About this cultivar:
Erythronium americanum (commonly called yellow trout lily, yellow fawn lily and yellow dog-tooth violet) is a Missouri native spring wildflower that occurs in moist woods, on wooded slopes and bluffs, and along streams in the southern part of the State. A single, nodding, bell- or lily-shaped yellow flower blooms atop a naked scape sheathed by two glossy, tongue-shaped, tulip-like, basal leaves in early spring. Anthers are yellow to brown. Leaves are mottled with brown and purple.
I believe it was first was described by John Bellenden Ker Gawler in 1808.
Possibly my favourite Erythronium.
- Position: Full sun, partial shade
- Soil: Almost any soil, grows well in Ballyrobert
- Flowers: April, May
- Other features: Grows well in Ballyrobert, Woodland Plant, Dappled Shade or Full Shade Loving
- Hardiness: Fully hardy - grows well in Ballyrobert!
- Habit: Clump forming
- Foliage: Deciduous
- Height: 10 - 25 cm (0.3 - 0.8 ft)
- Spread: 10 - 25 cm (0.3 - 0.8 ft)
- Time to full growth: 2 to 5 years
- Plant type: Herbaceous Perennial, bulb
- Colour: Green, yellow, white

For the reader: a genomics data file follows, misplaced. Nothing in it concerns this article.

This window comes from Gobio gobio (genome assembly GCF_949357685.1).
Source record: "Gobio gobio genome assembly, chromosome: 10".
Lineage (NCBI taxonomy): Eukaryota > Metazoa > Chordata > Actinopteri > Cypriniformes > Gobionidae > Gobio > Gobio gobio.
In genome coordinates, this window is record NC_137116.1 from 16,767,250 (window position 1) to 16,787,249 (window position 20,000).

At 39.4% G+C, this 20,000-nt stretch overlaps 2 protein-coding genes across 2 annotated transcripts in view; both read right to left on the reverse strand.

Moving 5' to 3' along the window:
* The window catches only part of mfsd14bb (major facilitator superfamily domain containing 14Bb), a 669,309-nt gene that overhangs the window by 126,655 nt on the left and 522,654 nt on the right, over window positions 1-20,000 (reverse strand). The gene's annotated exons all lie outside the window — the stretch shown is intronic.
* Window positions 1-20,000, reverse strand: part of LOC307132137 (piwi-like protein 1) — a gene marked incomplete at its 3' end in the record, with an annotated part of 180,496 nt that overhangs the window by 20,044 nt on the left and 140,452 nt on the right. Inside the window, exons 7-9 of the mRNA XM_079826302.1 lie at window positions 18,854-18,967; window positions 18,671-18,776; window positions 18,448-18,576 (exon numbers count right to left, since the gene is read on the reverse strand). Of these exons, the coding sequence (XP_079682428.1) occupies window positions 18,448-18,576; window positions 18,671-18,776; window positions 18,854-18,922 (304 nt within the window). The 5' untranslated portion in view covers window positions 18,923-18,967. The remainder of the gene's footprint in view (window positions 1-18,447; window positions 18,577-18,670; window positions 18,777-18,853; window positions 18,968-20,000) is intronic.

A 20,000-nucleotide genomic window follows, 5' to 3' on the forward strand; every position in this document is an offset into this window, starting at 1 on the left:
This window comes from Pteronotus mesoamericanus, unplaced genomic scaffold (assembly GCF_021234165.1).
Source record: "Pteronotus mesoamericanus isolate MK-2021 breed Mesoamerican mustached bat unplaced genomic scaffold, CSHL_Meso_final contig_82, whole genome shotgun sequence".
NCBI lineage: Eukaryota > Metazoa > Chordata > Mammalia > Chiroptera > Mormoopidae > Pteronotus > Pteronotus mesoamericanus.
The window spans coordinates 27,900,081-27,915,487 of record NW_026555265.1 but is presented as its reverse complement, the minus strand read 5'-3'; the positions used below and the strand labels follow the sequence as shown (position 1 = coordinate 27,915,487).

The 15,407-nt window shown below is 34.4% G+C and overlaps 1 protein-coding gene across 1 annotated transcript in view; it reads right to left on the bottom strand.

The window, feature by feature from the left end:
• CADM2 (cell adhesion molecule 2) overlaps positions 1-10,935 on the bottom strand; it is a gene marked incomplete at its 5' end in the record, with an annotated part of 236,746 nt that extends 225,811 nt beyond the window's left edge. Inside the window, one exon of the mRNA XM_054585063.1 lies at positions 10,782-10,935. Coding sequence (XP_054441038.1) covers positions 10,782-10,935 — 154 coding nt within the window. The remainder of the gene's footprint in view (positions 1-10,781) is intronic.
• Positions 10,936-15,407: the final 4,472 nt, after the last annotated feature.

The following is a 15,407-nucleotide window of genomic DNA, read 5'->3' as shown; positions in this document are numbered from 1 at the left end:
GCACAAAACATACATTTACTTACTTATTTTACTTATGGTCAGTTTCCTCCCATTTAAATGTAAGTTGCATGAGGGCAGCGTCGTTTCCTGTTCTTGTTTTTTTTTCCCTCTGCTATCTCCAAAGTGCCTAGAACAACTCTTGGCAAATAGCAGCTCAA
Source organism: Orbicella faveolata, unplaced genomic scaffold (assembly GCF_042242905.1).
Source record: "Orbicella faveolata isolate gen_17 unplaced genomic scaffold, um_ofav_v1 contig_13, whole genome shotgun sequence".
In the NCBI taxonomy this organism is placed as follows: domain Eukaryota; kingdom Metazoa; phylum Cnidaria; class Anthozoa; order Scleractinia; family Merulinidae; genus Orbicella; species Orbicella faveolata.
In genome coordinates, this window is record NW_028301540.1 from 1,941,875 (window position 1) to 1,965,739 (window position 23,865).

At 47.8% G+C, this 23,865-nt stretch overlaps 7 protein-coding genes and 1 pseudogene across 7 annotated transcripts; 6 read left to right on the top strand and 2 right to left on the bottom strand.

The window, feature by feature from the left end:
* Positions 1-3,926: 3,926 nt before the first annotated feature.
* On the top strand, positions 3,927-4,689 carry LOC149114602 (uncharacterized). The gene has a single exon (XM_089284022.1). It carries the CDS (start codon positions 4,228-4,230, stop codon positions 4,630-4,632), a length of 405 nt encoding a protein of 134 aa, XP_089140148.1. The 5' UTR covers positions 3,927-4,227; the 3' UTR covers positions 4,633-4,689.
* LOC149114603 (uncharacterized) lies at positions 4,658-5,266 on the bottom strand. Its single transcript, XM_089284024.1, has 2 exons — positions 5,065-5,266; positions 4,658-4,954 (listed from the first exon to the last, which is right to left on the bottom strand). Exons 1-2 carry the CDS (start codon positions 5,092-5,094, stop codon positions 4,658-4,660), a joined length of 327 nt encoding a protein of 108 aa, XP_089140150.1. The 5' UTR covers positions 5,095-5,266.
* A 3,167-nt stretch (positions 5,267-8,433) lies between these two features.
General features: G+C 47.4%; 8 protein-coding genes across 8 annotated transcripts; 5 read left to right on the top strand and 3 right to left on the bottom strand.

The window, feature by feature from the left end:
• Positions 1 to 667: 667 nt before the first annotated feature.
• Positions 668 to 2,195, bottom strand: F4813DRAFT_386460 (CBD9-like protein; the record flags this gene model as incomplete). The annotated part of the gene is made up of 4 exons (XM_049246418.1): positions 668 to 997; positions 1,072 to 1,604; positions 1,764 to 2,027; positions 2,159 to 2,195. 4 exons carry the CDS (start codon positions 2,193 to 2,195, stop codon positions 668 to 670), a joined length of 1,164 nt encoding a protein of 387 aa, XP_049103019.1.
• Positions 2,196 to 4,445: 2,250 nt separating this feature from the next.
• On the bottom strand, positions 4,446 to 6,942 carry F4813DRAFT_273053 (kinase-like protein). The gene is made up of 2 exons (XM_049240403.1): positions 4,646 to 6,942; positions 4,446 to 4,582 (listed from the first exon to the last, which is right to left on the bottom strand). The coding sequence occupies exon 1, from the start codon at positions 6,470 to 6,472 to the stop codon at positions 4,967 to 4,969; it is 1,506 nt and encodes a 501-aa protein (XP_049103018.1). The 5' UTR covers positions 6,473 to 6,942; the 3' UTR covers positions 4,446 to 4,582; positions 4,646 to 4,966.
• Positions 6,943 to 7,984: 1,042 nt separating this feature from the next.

- Goes well with: Shade, woodland or below hedges.
About this genus:
Erythronium (er-ith-ro-ne-um) is a genus of about 20 species that are member of the lily family (Liliaceae). They have quite a few common names such as fawn lily, trout lily, dog's-tooth violet and adder's tongue. The Latin name comes from the Greek word for red, erythros. Erythronium bulbs have had various uses over time- some species are edible and apparently tasty, however other species are slightly toxic and have been used as a contraceptive and emetic. However we use them in the garden!
Well known as woodland type plants they prefer shaded areas and will grow in almost any soil that isn't too wet or too dry. They are also well known for their tongue-shaped leaves; some are mottled with brown or purple trout-like spots, others are dappled with fawn-like white spots and some are plain green. All are beautiful!
Most Erythronium flower in early spring and go summer dormant, so don't worry when they disappear in July. They don't like being moved, so give them at least 3 years in each spot before transplanting! Not sure about companion pants, we grow most of ours in woodland or below hedges!